Life is a lot easier when you play badly and then all of a sudden you get in contention and win one. No one gets on your back. When you finish runner-up seven times, everyone is asking, 'Why aren't you winning?' It's much more fun when you jump into a win out of the blue. It's a much tougher game when you play consistently well.

Northern Trust Open

Entry Date:
Feb 2, 2010

Northern Trust Open

Padraig starts his 2010 campaign this week at the Northern Trust Open being played at the Riviera Country Club in Pacific Palisades, California. It is one of his favorite events on the PGA tour and he will be hoping to take up where he left off towards the end of last year. Winter training has gone well and he will be anxious to get back up to tournament speed as quickly as possible. He tees off in round one at 7.23am (8 hours GMT) with Nic Watney and Jim Furyk. below is the transcript from his pre tournament interview....

DOUG MILNE: Padraig Harrington, thanks for joining us here for a few minutes at the 2010 Northern Trust Open. 2009 PGA TOUR Player of the Year. You obviously finished 2009 with a string of very solid Top 10 finishes. I know the goal out here for you is to win, but ending 2009 the way you did has got to at least get you in the right frame of mind here as you start 2010. Just a few comments.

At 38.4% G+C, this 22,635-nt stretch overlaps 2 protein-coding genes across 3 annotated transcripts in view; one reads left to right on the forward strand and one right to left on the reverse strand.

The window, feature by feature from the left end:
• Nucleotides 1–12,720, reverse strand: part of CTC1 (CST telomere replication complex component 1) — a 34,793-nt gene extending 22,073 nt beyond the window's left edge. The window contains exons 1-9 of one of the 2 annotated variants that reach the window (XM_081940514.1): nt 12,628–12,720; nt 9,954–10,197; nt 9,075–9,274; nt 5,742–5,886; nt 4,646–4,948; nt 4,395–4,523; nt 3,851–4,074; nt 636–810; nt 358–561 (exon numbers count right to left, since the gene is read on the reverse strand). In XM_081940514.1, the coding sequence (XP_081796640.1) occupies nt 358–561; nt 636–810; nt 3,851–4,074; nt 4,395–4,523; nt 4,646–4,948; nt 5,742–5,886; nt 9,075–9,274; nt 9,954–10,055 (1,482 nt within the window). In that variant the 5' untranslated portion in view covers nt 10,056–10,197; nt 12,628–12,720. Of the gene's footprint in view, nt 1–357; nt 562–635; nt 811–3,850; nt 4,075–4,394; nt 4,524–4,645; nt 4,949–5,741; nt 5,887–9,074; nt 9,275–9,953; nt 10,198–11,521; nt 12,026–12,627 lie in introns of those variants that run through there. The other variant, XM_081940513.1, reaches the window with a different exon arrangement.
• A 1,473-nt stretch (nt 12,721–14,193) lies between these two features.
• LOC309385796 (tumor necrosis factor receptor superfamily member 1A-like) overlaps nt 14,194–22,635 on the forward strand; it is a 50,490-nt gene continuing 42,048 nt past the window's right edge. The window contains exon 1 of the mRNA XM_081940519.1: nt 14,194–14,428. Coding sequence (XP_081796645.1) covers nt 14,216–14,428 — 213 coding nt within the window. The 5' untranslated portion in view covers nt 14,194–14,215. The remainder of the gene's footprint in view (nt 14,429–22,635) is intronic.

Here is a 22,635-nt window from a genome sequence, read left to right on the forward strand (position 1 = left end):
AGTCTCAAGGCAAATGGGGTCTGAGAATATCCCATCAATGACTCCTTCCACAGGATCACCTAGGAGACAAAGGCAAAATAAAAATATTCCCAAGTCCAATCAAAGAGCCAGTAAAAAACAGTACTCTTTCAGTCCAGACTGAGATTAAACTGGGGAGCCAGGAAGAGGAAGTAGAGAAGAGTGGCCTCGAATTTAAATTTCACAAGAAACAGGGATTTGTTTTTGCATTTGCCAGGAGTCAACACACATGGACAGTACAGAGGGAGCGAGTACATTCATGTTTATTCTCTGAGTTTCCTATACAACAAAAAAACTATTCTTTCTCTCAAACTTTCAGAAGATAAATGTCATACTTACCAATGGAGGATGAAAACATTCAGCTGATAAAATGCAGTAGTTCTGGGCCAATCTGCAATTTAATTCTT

PADRAIG HARRINGTON: It feels like a long time ago. Yeah, it's always interesting obviously starting out a new season. I've done a bit of work over the winter. I've been able to do good work, but while I'm keen to get back out and play, you're a little bit apprehensive about what your game is going to be like. I'd like to think it would be good right from the start, but I have to be realistic and realize that I'm not going to be as sharp as I could be this week, and the key would be to get sharp as quick as possible. In a nice sense maybe that would be if I maybe -- maybe if I'm in there on Sunday afternoon and things start feeling good, that would be nice. But who knows, it may take a week or two or three weeks as it has done in previous years. But yeah, the end of last year gives me good sense that I have a good idea of what I'm doing, and hopefully I'll be able to replicate that going forward.

Q. A lot of talk this week about the grooves controversy -- PADRAIG HARRINGTON: Took long to get to that, didn't it? I'm sorry I spent two minutes talking. (Laughter.)

Q. But I saw you had a pair of the Ping wedges in your bag. You were trying them out yesterday. Are those likely to go in play? And what are your general feelings about McCarron's comments that it's cheating to do so?